The number of Haredim in the country reached one million in 2017, representing 12 percent of the population and rising.
The Haredi (ultra-Orthodox) sector is projected to comprise 16% of the total population by 2030, and Haredim will constitute a third of all citizens and 40% of the Jewish population in 2065.
However, the fertility rate amongst the community has been dropping since 2005, when the number of children per Haredi woman stood at 7.5; now it is 6.9 per woman, compared with 2.4 for non-Haredi Jewish women.
These figures come from the Israel Democracy Institute’s annual statistical review of Haredi society for 2017, which included some positive trends for what several Israeli governments have described as the national goal of integrating the Haredi community into Israeli society, as well as some less encouraging developments.
In particular, the report noted that while increased numbers of Haredim are taking high-school diploma exams, that increase is almost entirely confined to girls, with the figure for boys remaining static and extremely low.
And while there has been a general increase in male Haredi employment in recent years, the current government’s policies have reversed that trend, while the number of Haredi men studying in yeshiva has risen again.
In terms of education, although the number of Haredi boys taking the Bagrut high-school diploma test remained very low at just 13% in the 2014/2015 school year, compared to 14% in 2004/2005, the number of Haredi girls taking the test increased from 31% to 51% in the same period, an increase of 65%.
In all, some 300,000 pupils study in the Haredi school system, approximately 18% of all pupils in the country.
At the same time, the number of Haredi men and women in higher education has continued to grow steadily over the last decade, with some 10,800 currently studying towards degrees; other studies have found even higher rates of participation.
Of those Haredim in higher education, 69% are women and 31% men.
Haredi students continued to study for degrees in the field of education and to be medical assistants to a much higher extent than the general population; they study for degrees in engineering to a much lower extent. And while the rate of employment of Haredi men only recently went above the 50% mark, reaching a high of 54% at the end of 2015, it subsequently decreased to 51% at the end of the second quarter of 2017, according to the Finance Ministry.
It is thought that the various government subsidies and welfare benefits restored by the current coalition to the Haredi sector following the last government’s cuts have been the major cause of this reversal.
Because of those increases, especially yeshiva-study stipends, the number of Haredi men studying in yeshiva between 2015 and 2017 began to increase again following the decreases seen between 2012 and 2014. The Haredi political parties were not then in the government, and the coalition, spurred by Yesh Atid, cut yeshiva stipends and other financial benefits to the sector dramatically.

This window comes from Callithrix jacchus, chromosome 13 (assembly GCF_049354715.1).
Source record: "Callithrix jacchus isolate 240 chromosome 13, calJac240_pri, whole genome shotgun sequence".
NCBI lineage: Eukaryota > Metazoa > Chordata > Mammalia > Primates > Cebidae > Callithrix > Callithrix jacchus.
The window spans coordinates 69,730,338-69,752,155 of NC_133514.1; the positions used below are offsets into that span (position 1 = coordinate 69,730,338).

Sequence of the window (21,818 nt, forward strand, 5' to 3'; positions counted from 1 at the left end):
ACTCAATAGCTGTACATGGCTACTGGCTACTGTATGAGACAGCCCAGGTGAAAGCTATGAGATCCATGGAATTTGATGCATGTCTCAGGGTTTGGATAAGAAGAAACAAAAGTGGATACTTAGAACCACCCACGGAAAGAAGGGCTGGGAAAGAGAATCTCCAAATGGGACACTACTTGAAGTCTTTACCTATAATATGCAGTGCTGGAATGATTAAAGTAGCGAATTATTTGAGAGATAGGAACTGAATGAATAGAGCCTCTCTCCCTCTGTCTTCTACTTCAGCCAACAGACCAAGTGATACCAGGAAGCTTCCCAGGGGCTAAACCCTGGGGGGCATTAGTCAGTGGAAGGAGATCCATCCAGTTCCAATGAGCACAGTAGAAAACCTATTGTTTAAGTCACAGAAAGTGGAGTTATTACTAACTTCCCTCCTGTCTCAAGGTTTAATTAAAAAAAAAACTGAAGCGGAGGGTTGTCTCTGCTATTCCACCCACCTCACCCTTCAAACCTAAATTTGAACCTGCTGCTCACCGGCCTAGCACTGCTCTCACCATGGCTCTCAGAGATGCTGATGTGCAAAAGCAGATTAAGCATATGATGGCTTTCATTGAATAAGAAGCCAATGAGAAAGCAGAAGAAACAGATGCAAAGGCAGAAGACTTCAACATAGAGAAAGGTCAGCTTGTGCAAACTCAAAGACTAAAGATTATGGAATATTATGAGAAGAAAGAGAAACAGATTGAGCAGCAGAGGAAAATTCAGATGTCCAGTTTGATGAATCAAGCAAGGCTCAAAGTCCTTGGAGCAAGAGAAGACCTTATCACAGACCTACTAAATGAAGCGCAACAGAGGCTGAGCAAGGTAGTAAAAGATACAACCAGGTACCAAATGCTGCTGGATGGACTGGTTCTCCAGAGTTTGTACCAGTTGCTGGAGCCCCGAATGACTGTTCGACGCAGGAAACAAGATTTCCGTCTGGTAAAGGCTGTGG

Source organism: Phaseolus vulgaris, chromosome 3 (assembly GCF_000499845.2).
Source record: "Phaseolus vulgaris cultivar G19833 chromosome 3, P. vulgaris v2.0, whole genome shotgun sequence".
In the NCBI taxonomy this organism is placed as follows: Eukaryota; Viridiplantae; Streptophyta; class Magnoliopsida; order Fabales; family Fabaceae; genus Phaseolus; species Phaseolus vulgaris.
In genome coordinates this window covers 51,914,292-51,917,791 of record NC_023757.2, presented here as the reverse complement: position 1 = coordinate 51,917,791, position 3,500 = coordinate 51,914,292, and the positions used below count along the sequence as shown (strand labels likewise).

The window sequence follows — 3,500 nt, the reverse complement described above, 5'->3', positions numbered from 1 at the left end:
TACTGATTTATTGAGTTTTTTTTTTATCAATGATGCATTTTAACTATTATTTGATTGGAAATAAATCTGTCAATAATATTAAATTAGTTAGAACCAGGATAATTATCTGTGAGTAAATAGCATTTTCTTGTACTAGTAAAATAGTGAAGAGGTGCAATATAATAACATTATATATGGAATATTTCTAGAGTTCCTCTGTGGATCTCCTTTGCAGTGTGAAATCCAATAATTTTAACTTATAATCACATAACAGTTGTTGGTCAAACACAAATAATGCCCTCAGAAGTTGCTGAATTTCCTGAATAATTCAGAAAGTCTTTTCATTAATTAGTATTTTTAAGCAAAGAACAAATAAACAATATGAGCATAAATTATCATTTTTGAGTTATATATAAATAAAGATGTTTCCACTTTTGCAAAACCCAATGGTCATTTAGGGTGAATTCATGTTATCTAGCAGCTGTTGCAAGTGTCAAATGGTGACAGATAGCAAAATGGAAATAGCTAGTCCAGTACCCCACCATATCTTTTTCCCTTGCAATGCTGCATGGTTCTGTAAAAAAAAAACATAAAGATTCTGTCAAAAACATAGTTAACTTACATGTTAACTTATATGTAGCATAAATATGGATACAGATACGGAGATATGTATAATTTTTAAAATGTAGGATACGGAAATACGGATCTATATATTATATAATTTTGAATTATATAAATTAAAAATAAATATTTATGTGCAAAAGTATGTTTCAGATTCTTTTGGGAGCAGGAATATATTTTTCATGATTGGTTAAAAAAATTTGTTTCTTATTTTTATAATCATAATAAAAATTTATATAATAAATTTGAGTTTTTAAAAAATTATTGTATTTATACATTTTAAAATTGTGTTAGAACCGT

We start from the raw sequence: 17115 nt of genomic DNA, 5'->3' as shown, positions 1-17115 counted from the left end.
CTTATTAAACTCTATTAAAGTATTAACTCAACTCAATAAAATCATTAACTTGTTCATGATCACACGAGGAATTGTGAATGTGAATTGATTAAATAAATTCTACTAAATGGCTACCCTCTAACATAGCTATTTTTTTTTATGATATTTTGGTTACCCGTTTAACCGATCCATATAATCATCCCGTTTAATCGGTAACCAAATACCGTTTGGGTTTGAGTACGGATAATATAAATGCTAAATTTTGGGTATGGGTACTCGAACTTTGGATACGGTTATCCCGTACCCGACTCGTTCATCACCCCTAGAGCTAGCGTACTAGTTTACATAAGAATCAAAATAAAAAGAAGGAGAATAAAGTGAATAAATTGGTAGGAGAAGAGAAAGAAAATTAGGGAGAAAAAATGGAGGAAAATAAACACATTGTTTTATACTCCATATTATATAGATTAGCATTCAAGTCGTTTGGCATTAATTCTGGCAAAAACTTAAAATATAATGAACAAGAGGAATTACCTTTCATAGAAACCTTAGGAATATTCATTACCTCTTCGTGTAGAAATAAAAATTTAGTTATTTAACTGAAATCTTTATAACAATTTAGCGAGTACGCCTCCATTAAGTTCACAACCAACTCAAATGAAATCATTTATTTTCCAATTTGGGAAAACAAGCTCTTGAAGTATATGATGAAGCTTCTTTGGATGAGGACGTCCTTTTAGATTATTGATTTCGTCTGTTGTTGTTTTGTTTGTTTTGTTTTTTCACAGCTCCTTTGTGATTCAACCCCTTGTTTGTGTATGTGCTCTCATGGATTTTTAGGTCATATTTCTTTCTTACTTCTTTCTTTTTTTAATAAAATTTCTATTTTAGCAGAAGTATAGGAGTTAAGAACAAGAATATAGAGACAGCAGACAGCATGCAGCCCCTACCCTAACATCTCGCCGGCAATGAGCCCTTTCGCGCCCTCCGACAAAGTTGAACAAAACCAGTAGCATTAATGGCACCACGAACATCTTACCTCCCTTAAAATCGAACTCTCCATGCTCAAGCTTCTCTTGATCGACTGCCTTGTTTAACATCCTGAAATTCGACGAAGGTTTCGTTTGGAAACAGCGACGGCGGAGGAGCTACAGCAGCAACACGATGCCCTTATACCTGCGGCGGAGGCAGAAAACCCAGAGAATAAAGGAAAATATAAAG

While the number of yeshiva students increased by about 4% a year between 1999 and 2012, the number declined by 16% during the course of the 33rd government – which included Yesh Atid – between 2012 and 2014.
This effect was also boosted by the reduction in the military-service exemption age by that government, which meant that Haredi men could leave yeshiva and enter the workforce at a younger age.
Following the establishment of the new government with the Haredi parties, the number of yeshiva students grew again in 2016 by 4%.
Participation in national service has however continued its slow but steady rise, with some 34% of graduates of the Haredi education system in 2016 enlisting either in the IDF or the civilian service, totaling about 3,500 men.
Of those, 81% enlisted in the IDF while only 19% went to the civilian service.
In terms of income, the average Haredi household lags some 35% behind that of Jewish, non-Haredi households, while fully 45% of Haredim are under the poverty line.
This is however a record low in the poverty rate for the Haredi sector, having diminished from 58% in 2005, reflecting increased integration of Haredi men and women into the work force in recent years.
Another interesting development in the Haredi sector is an increase in the age of marriage.
In 2005, 61% of Haredi men and women aged 20 to 24 were married.
That figure has dropped to 44% as of 2017, and there have been similar drops in the percentages of Haredim married in higher age brackets as well.
Finally, rates of Internet usage have risen swiftly in recent years, with some 43% of Haredim using the Internet in 2016, compared to 28% in 2009 – an increase of almost 50%.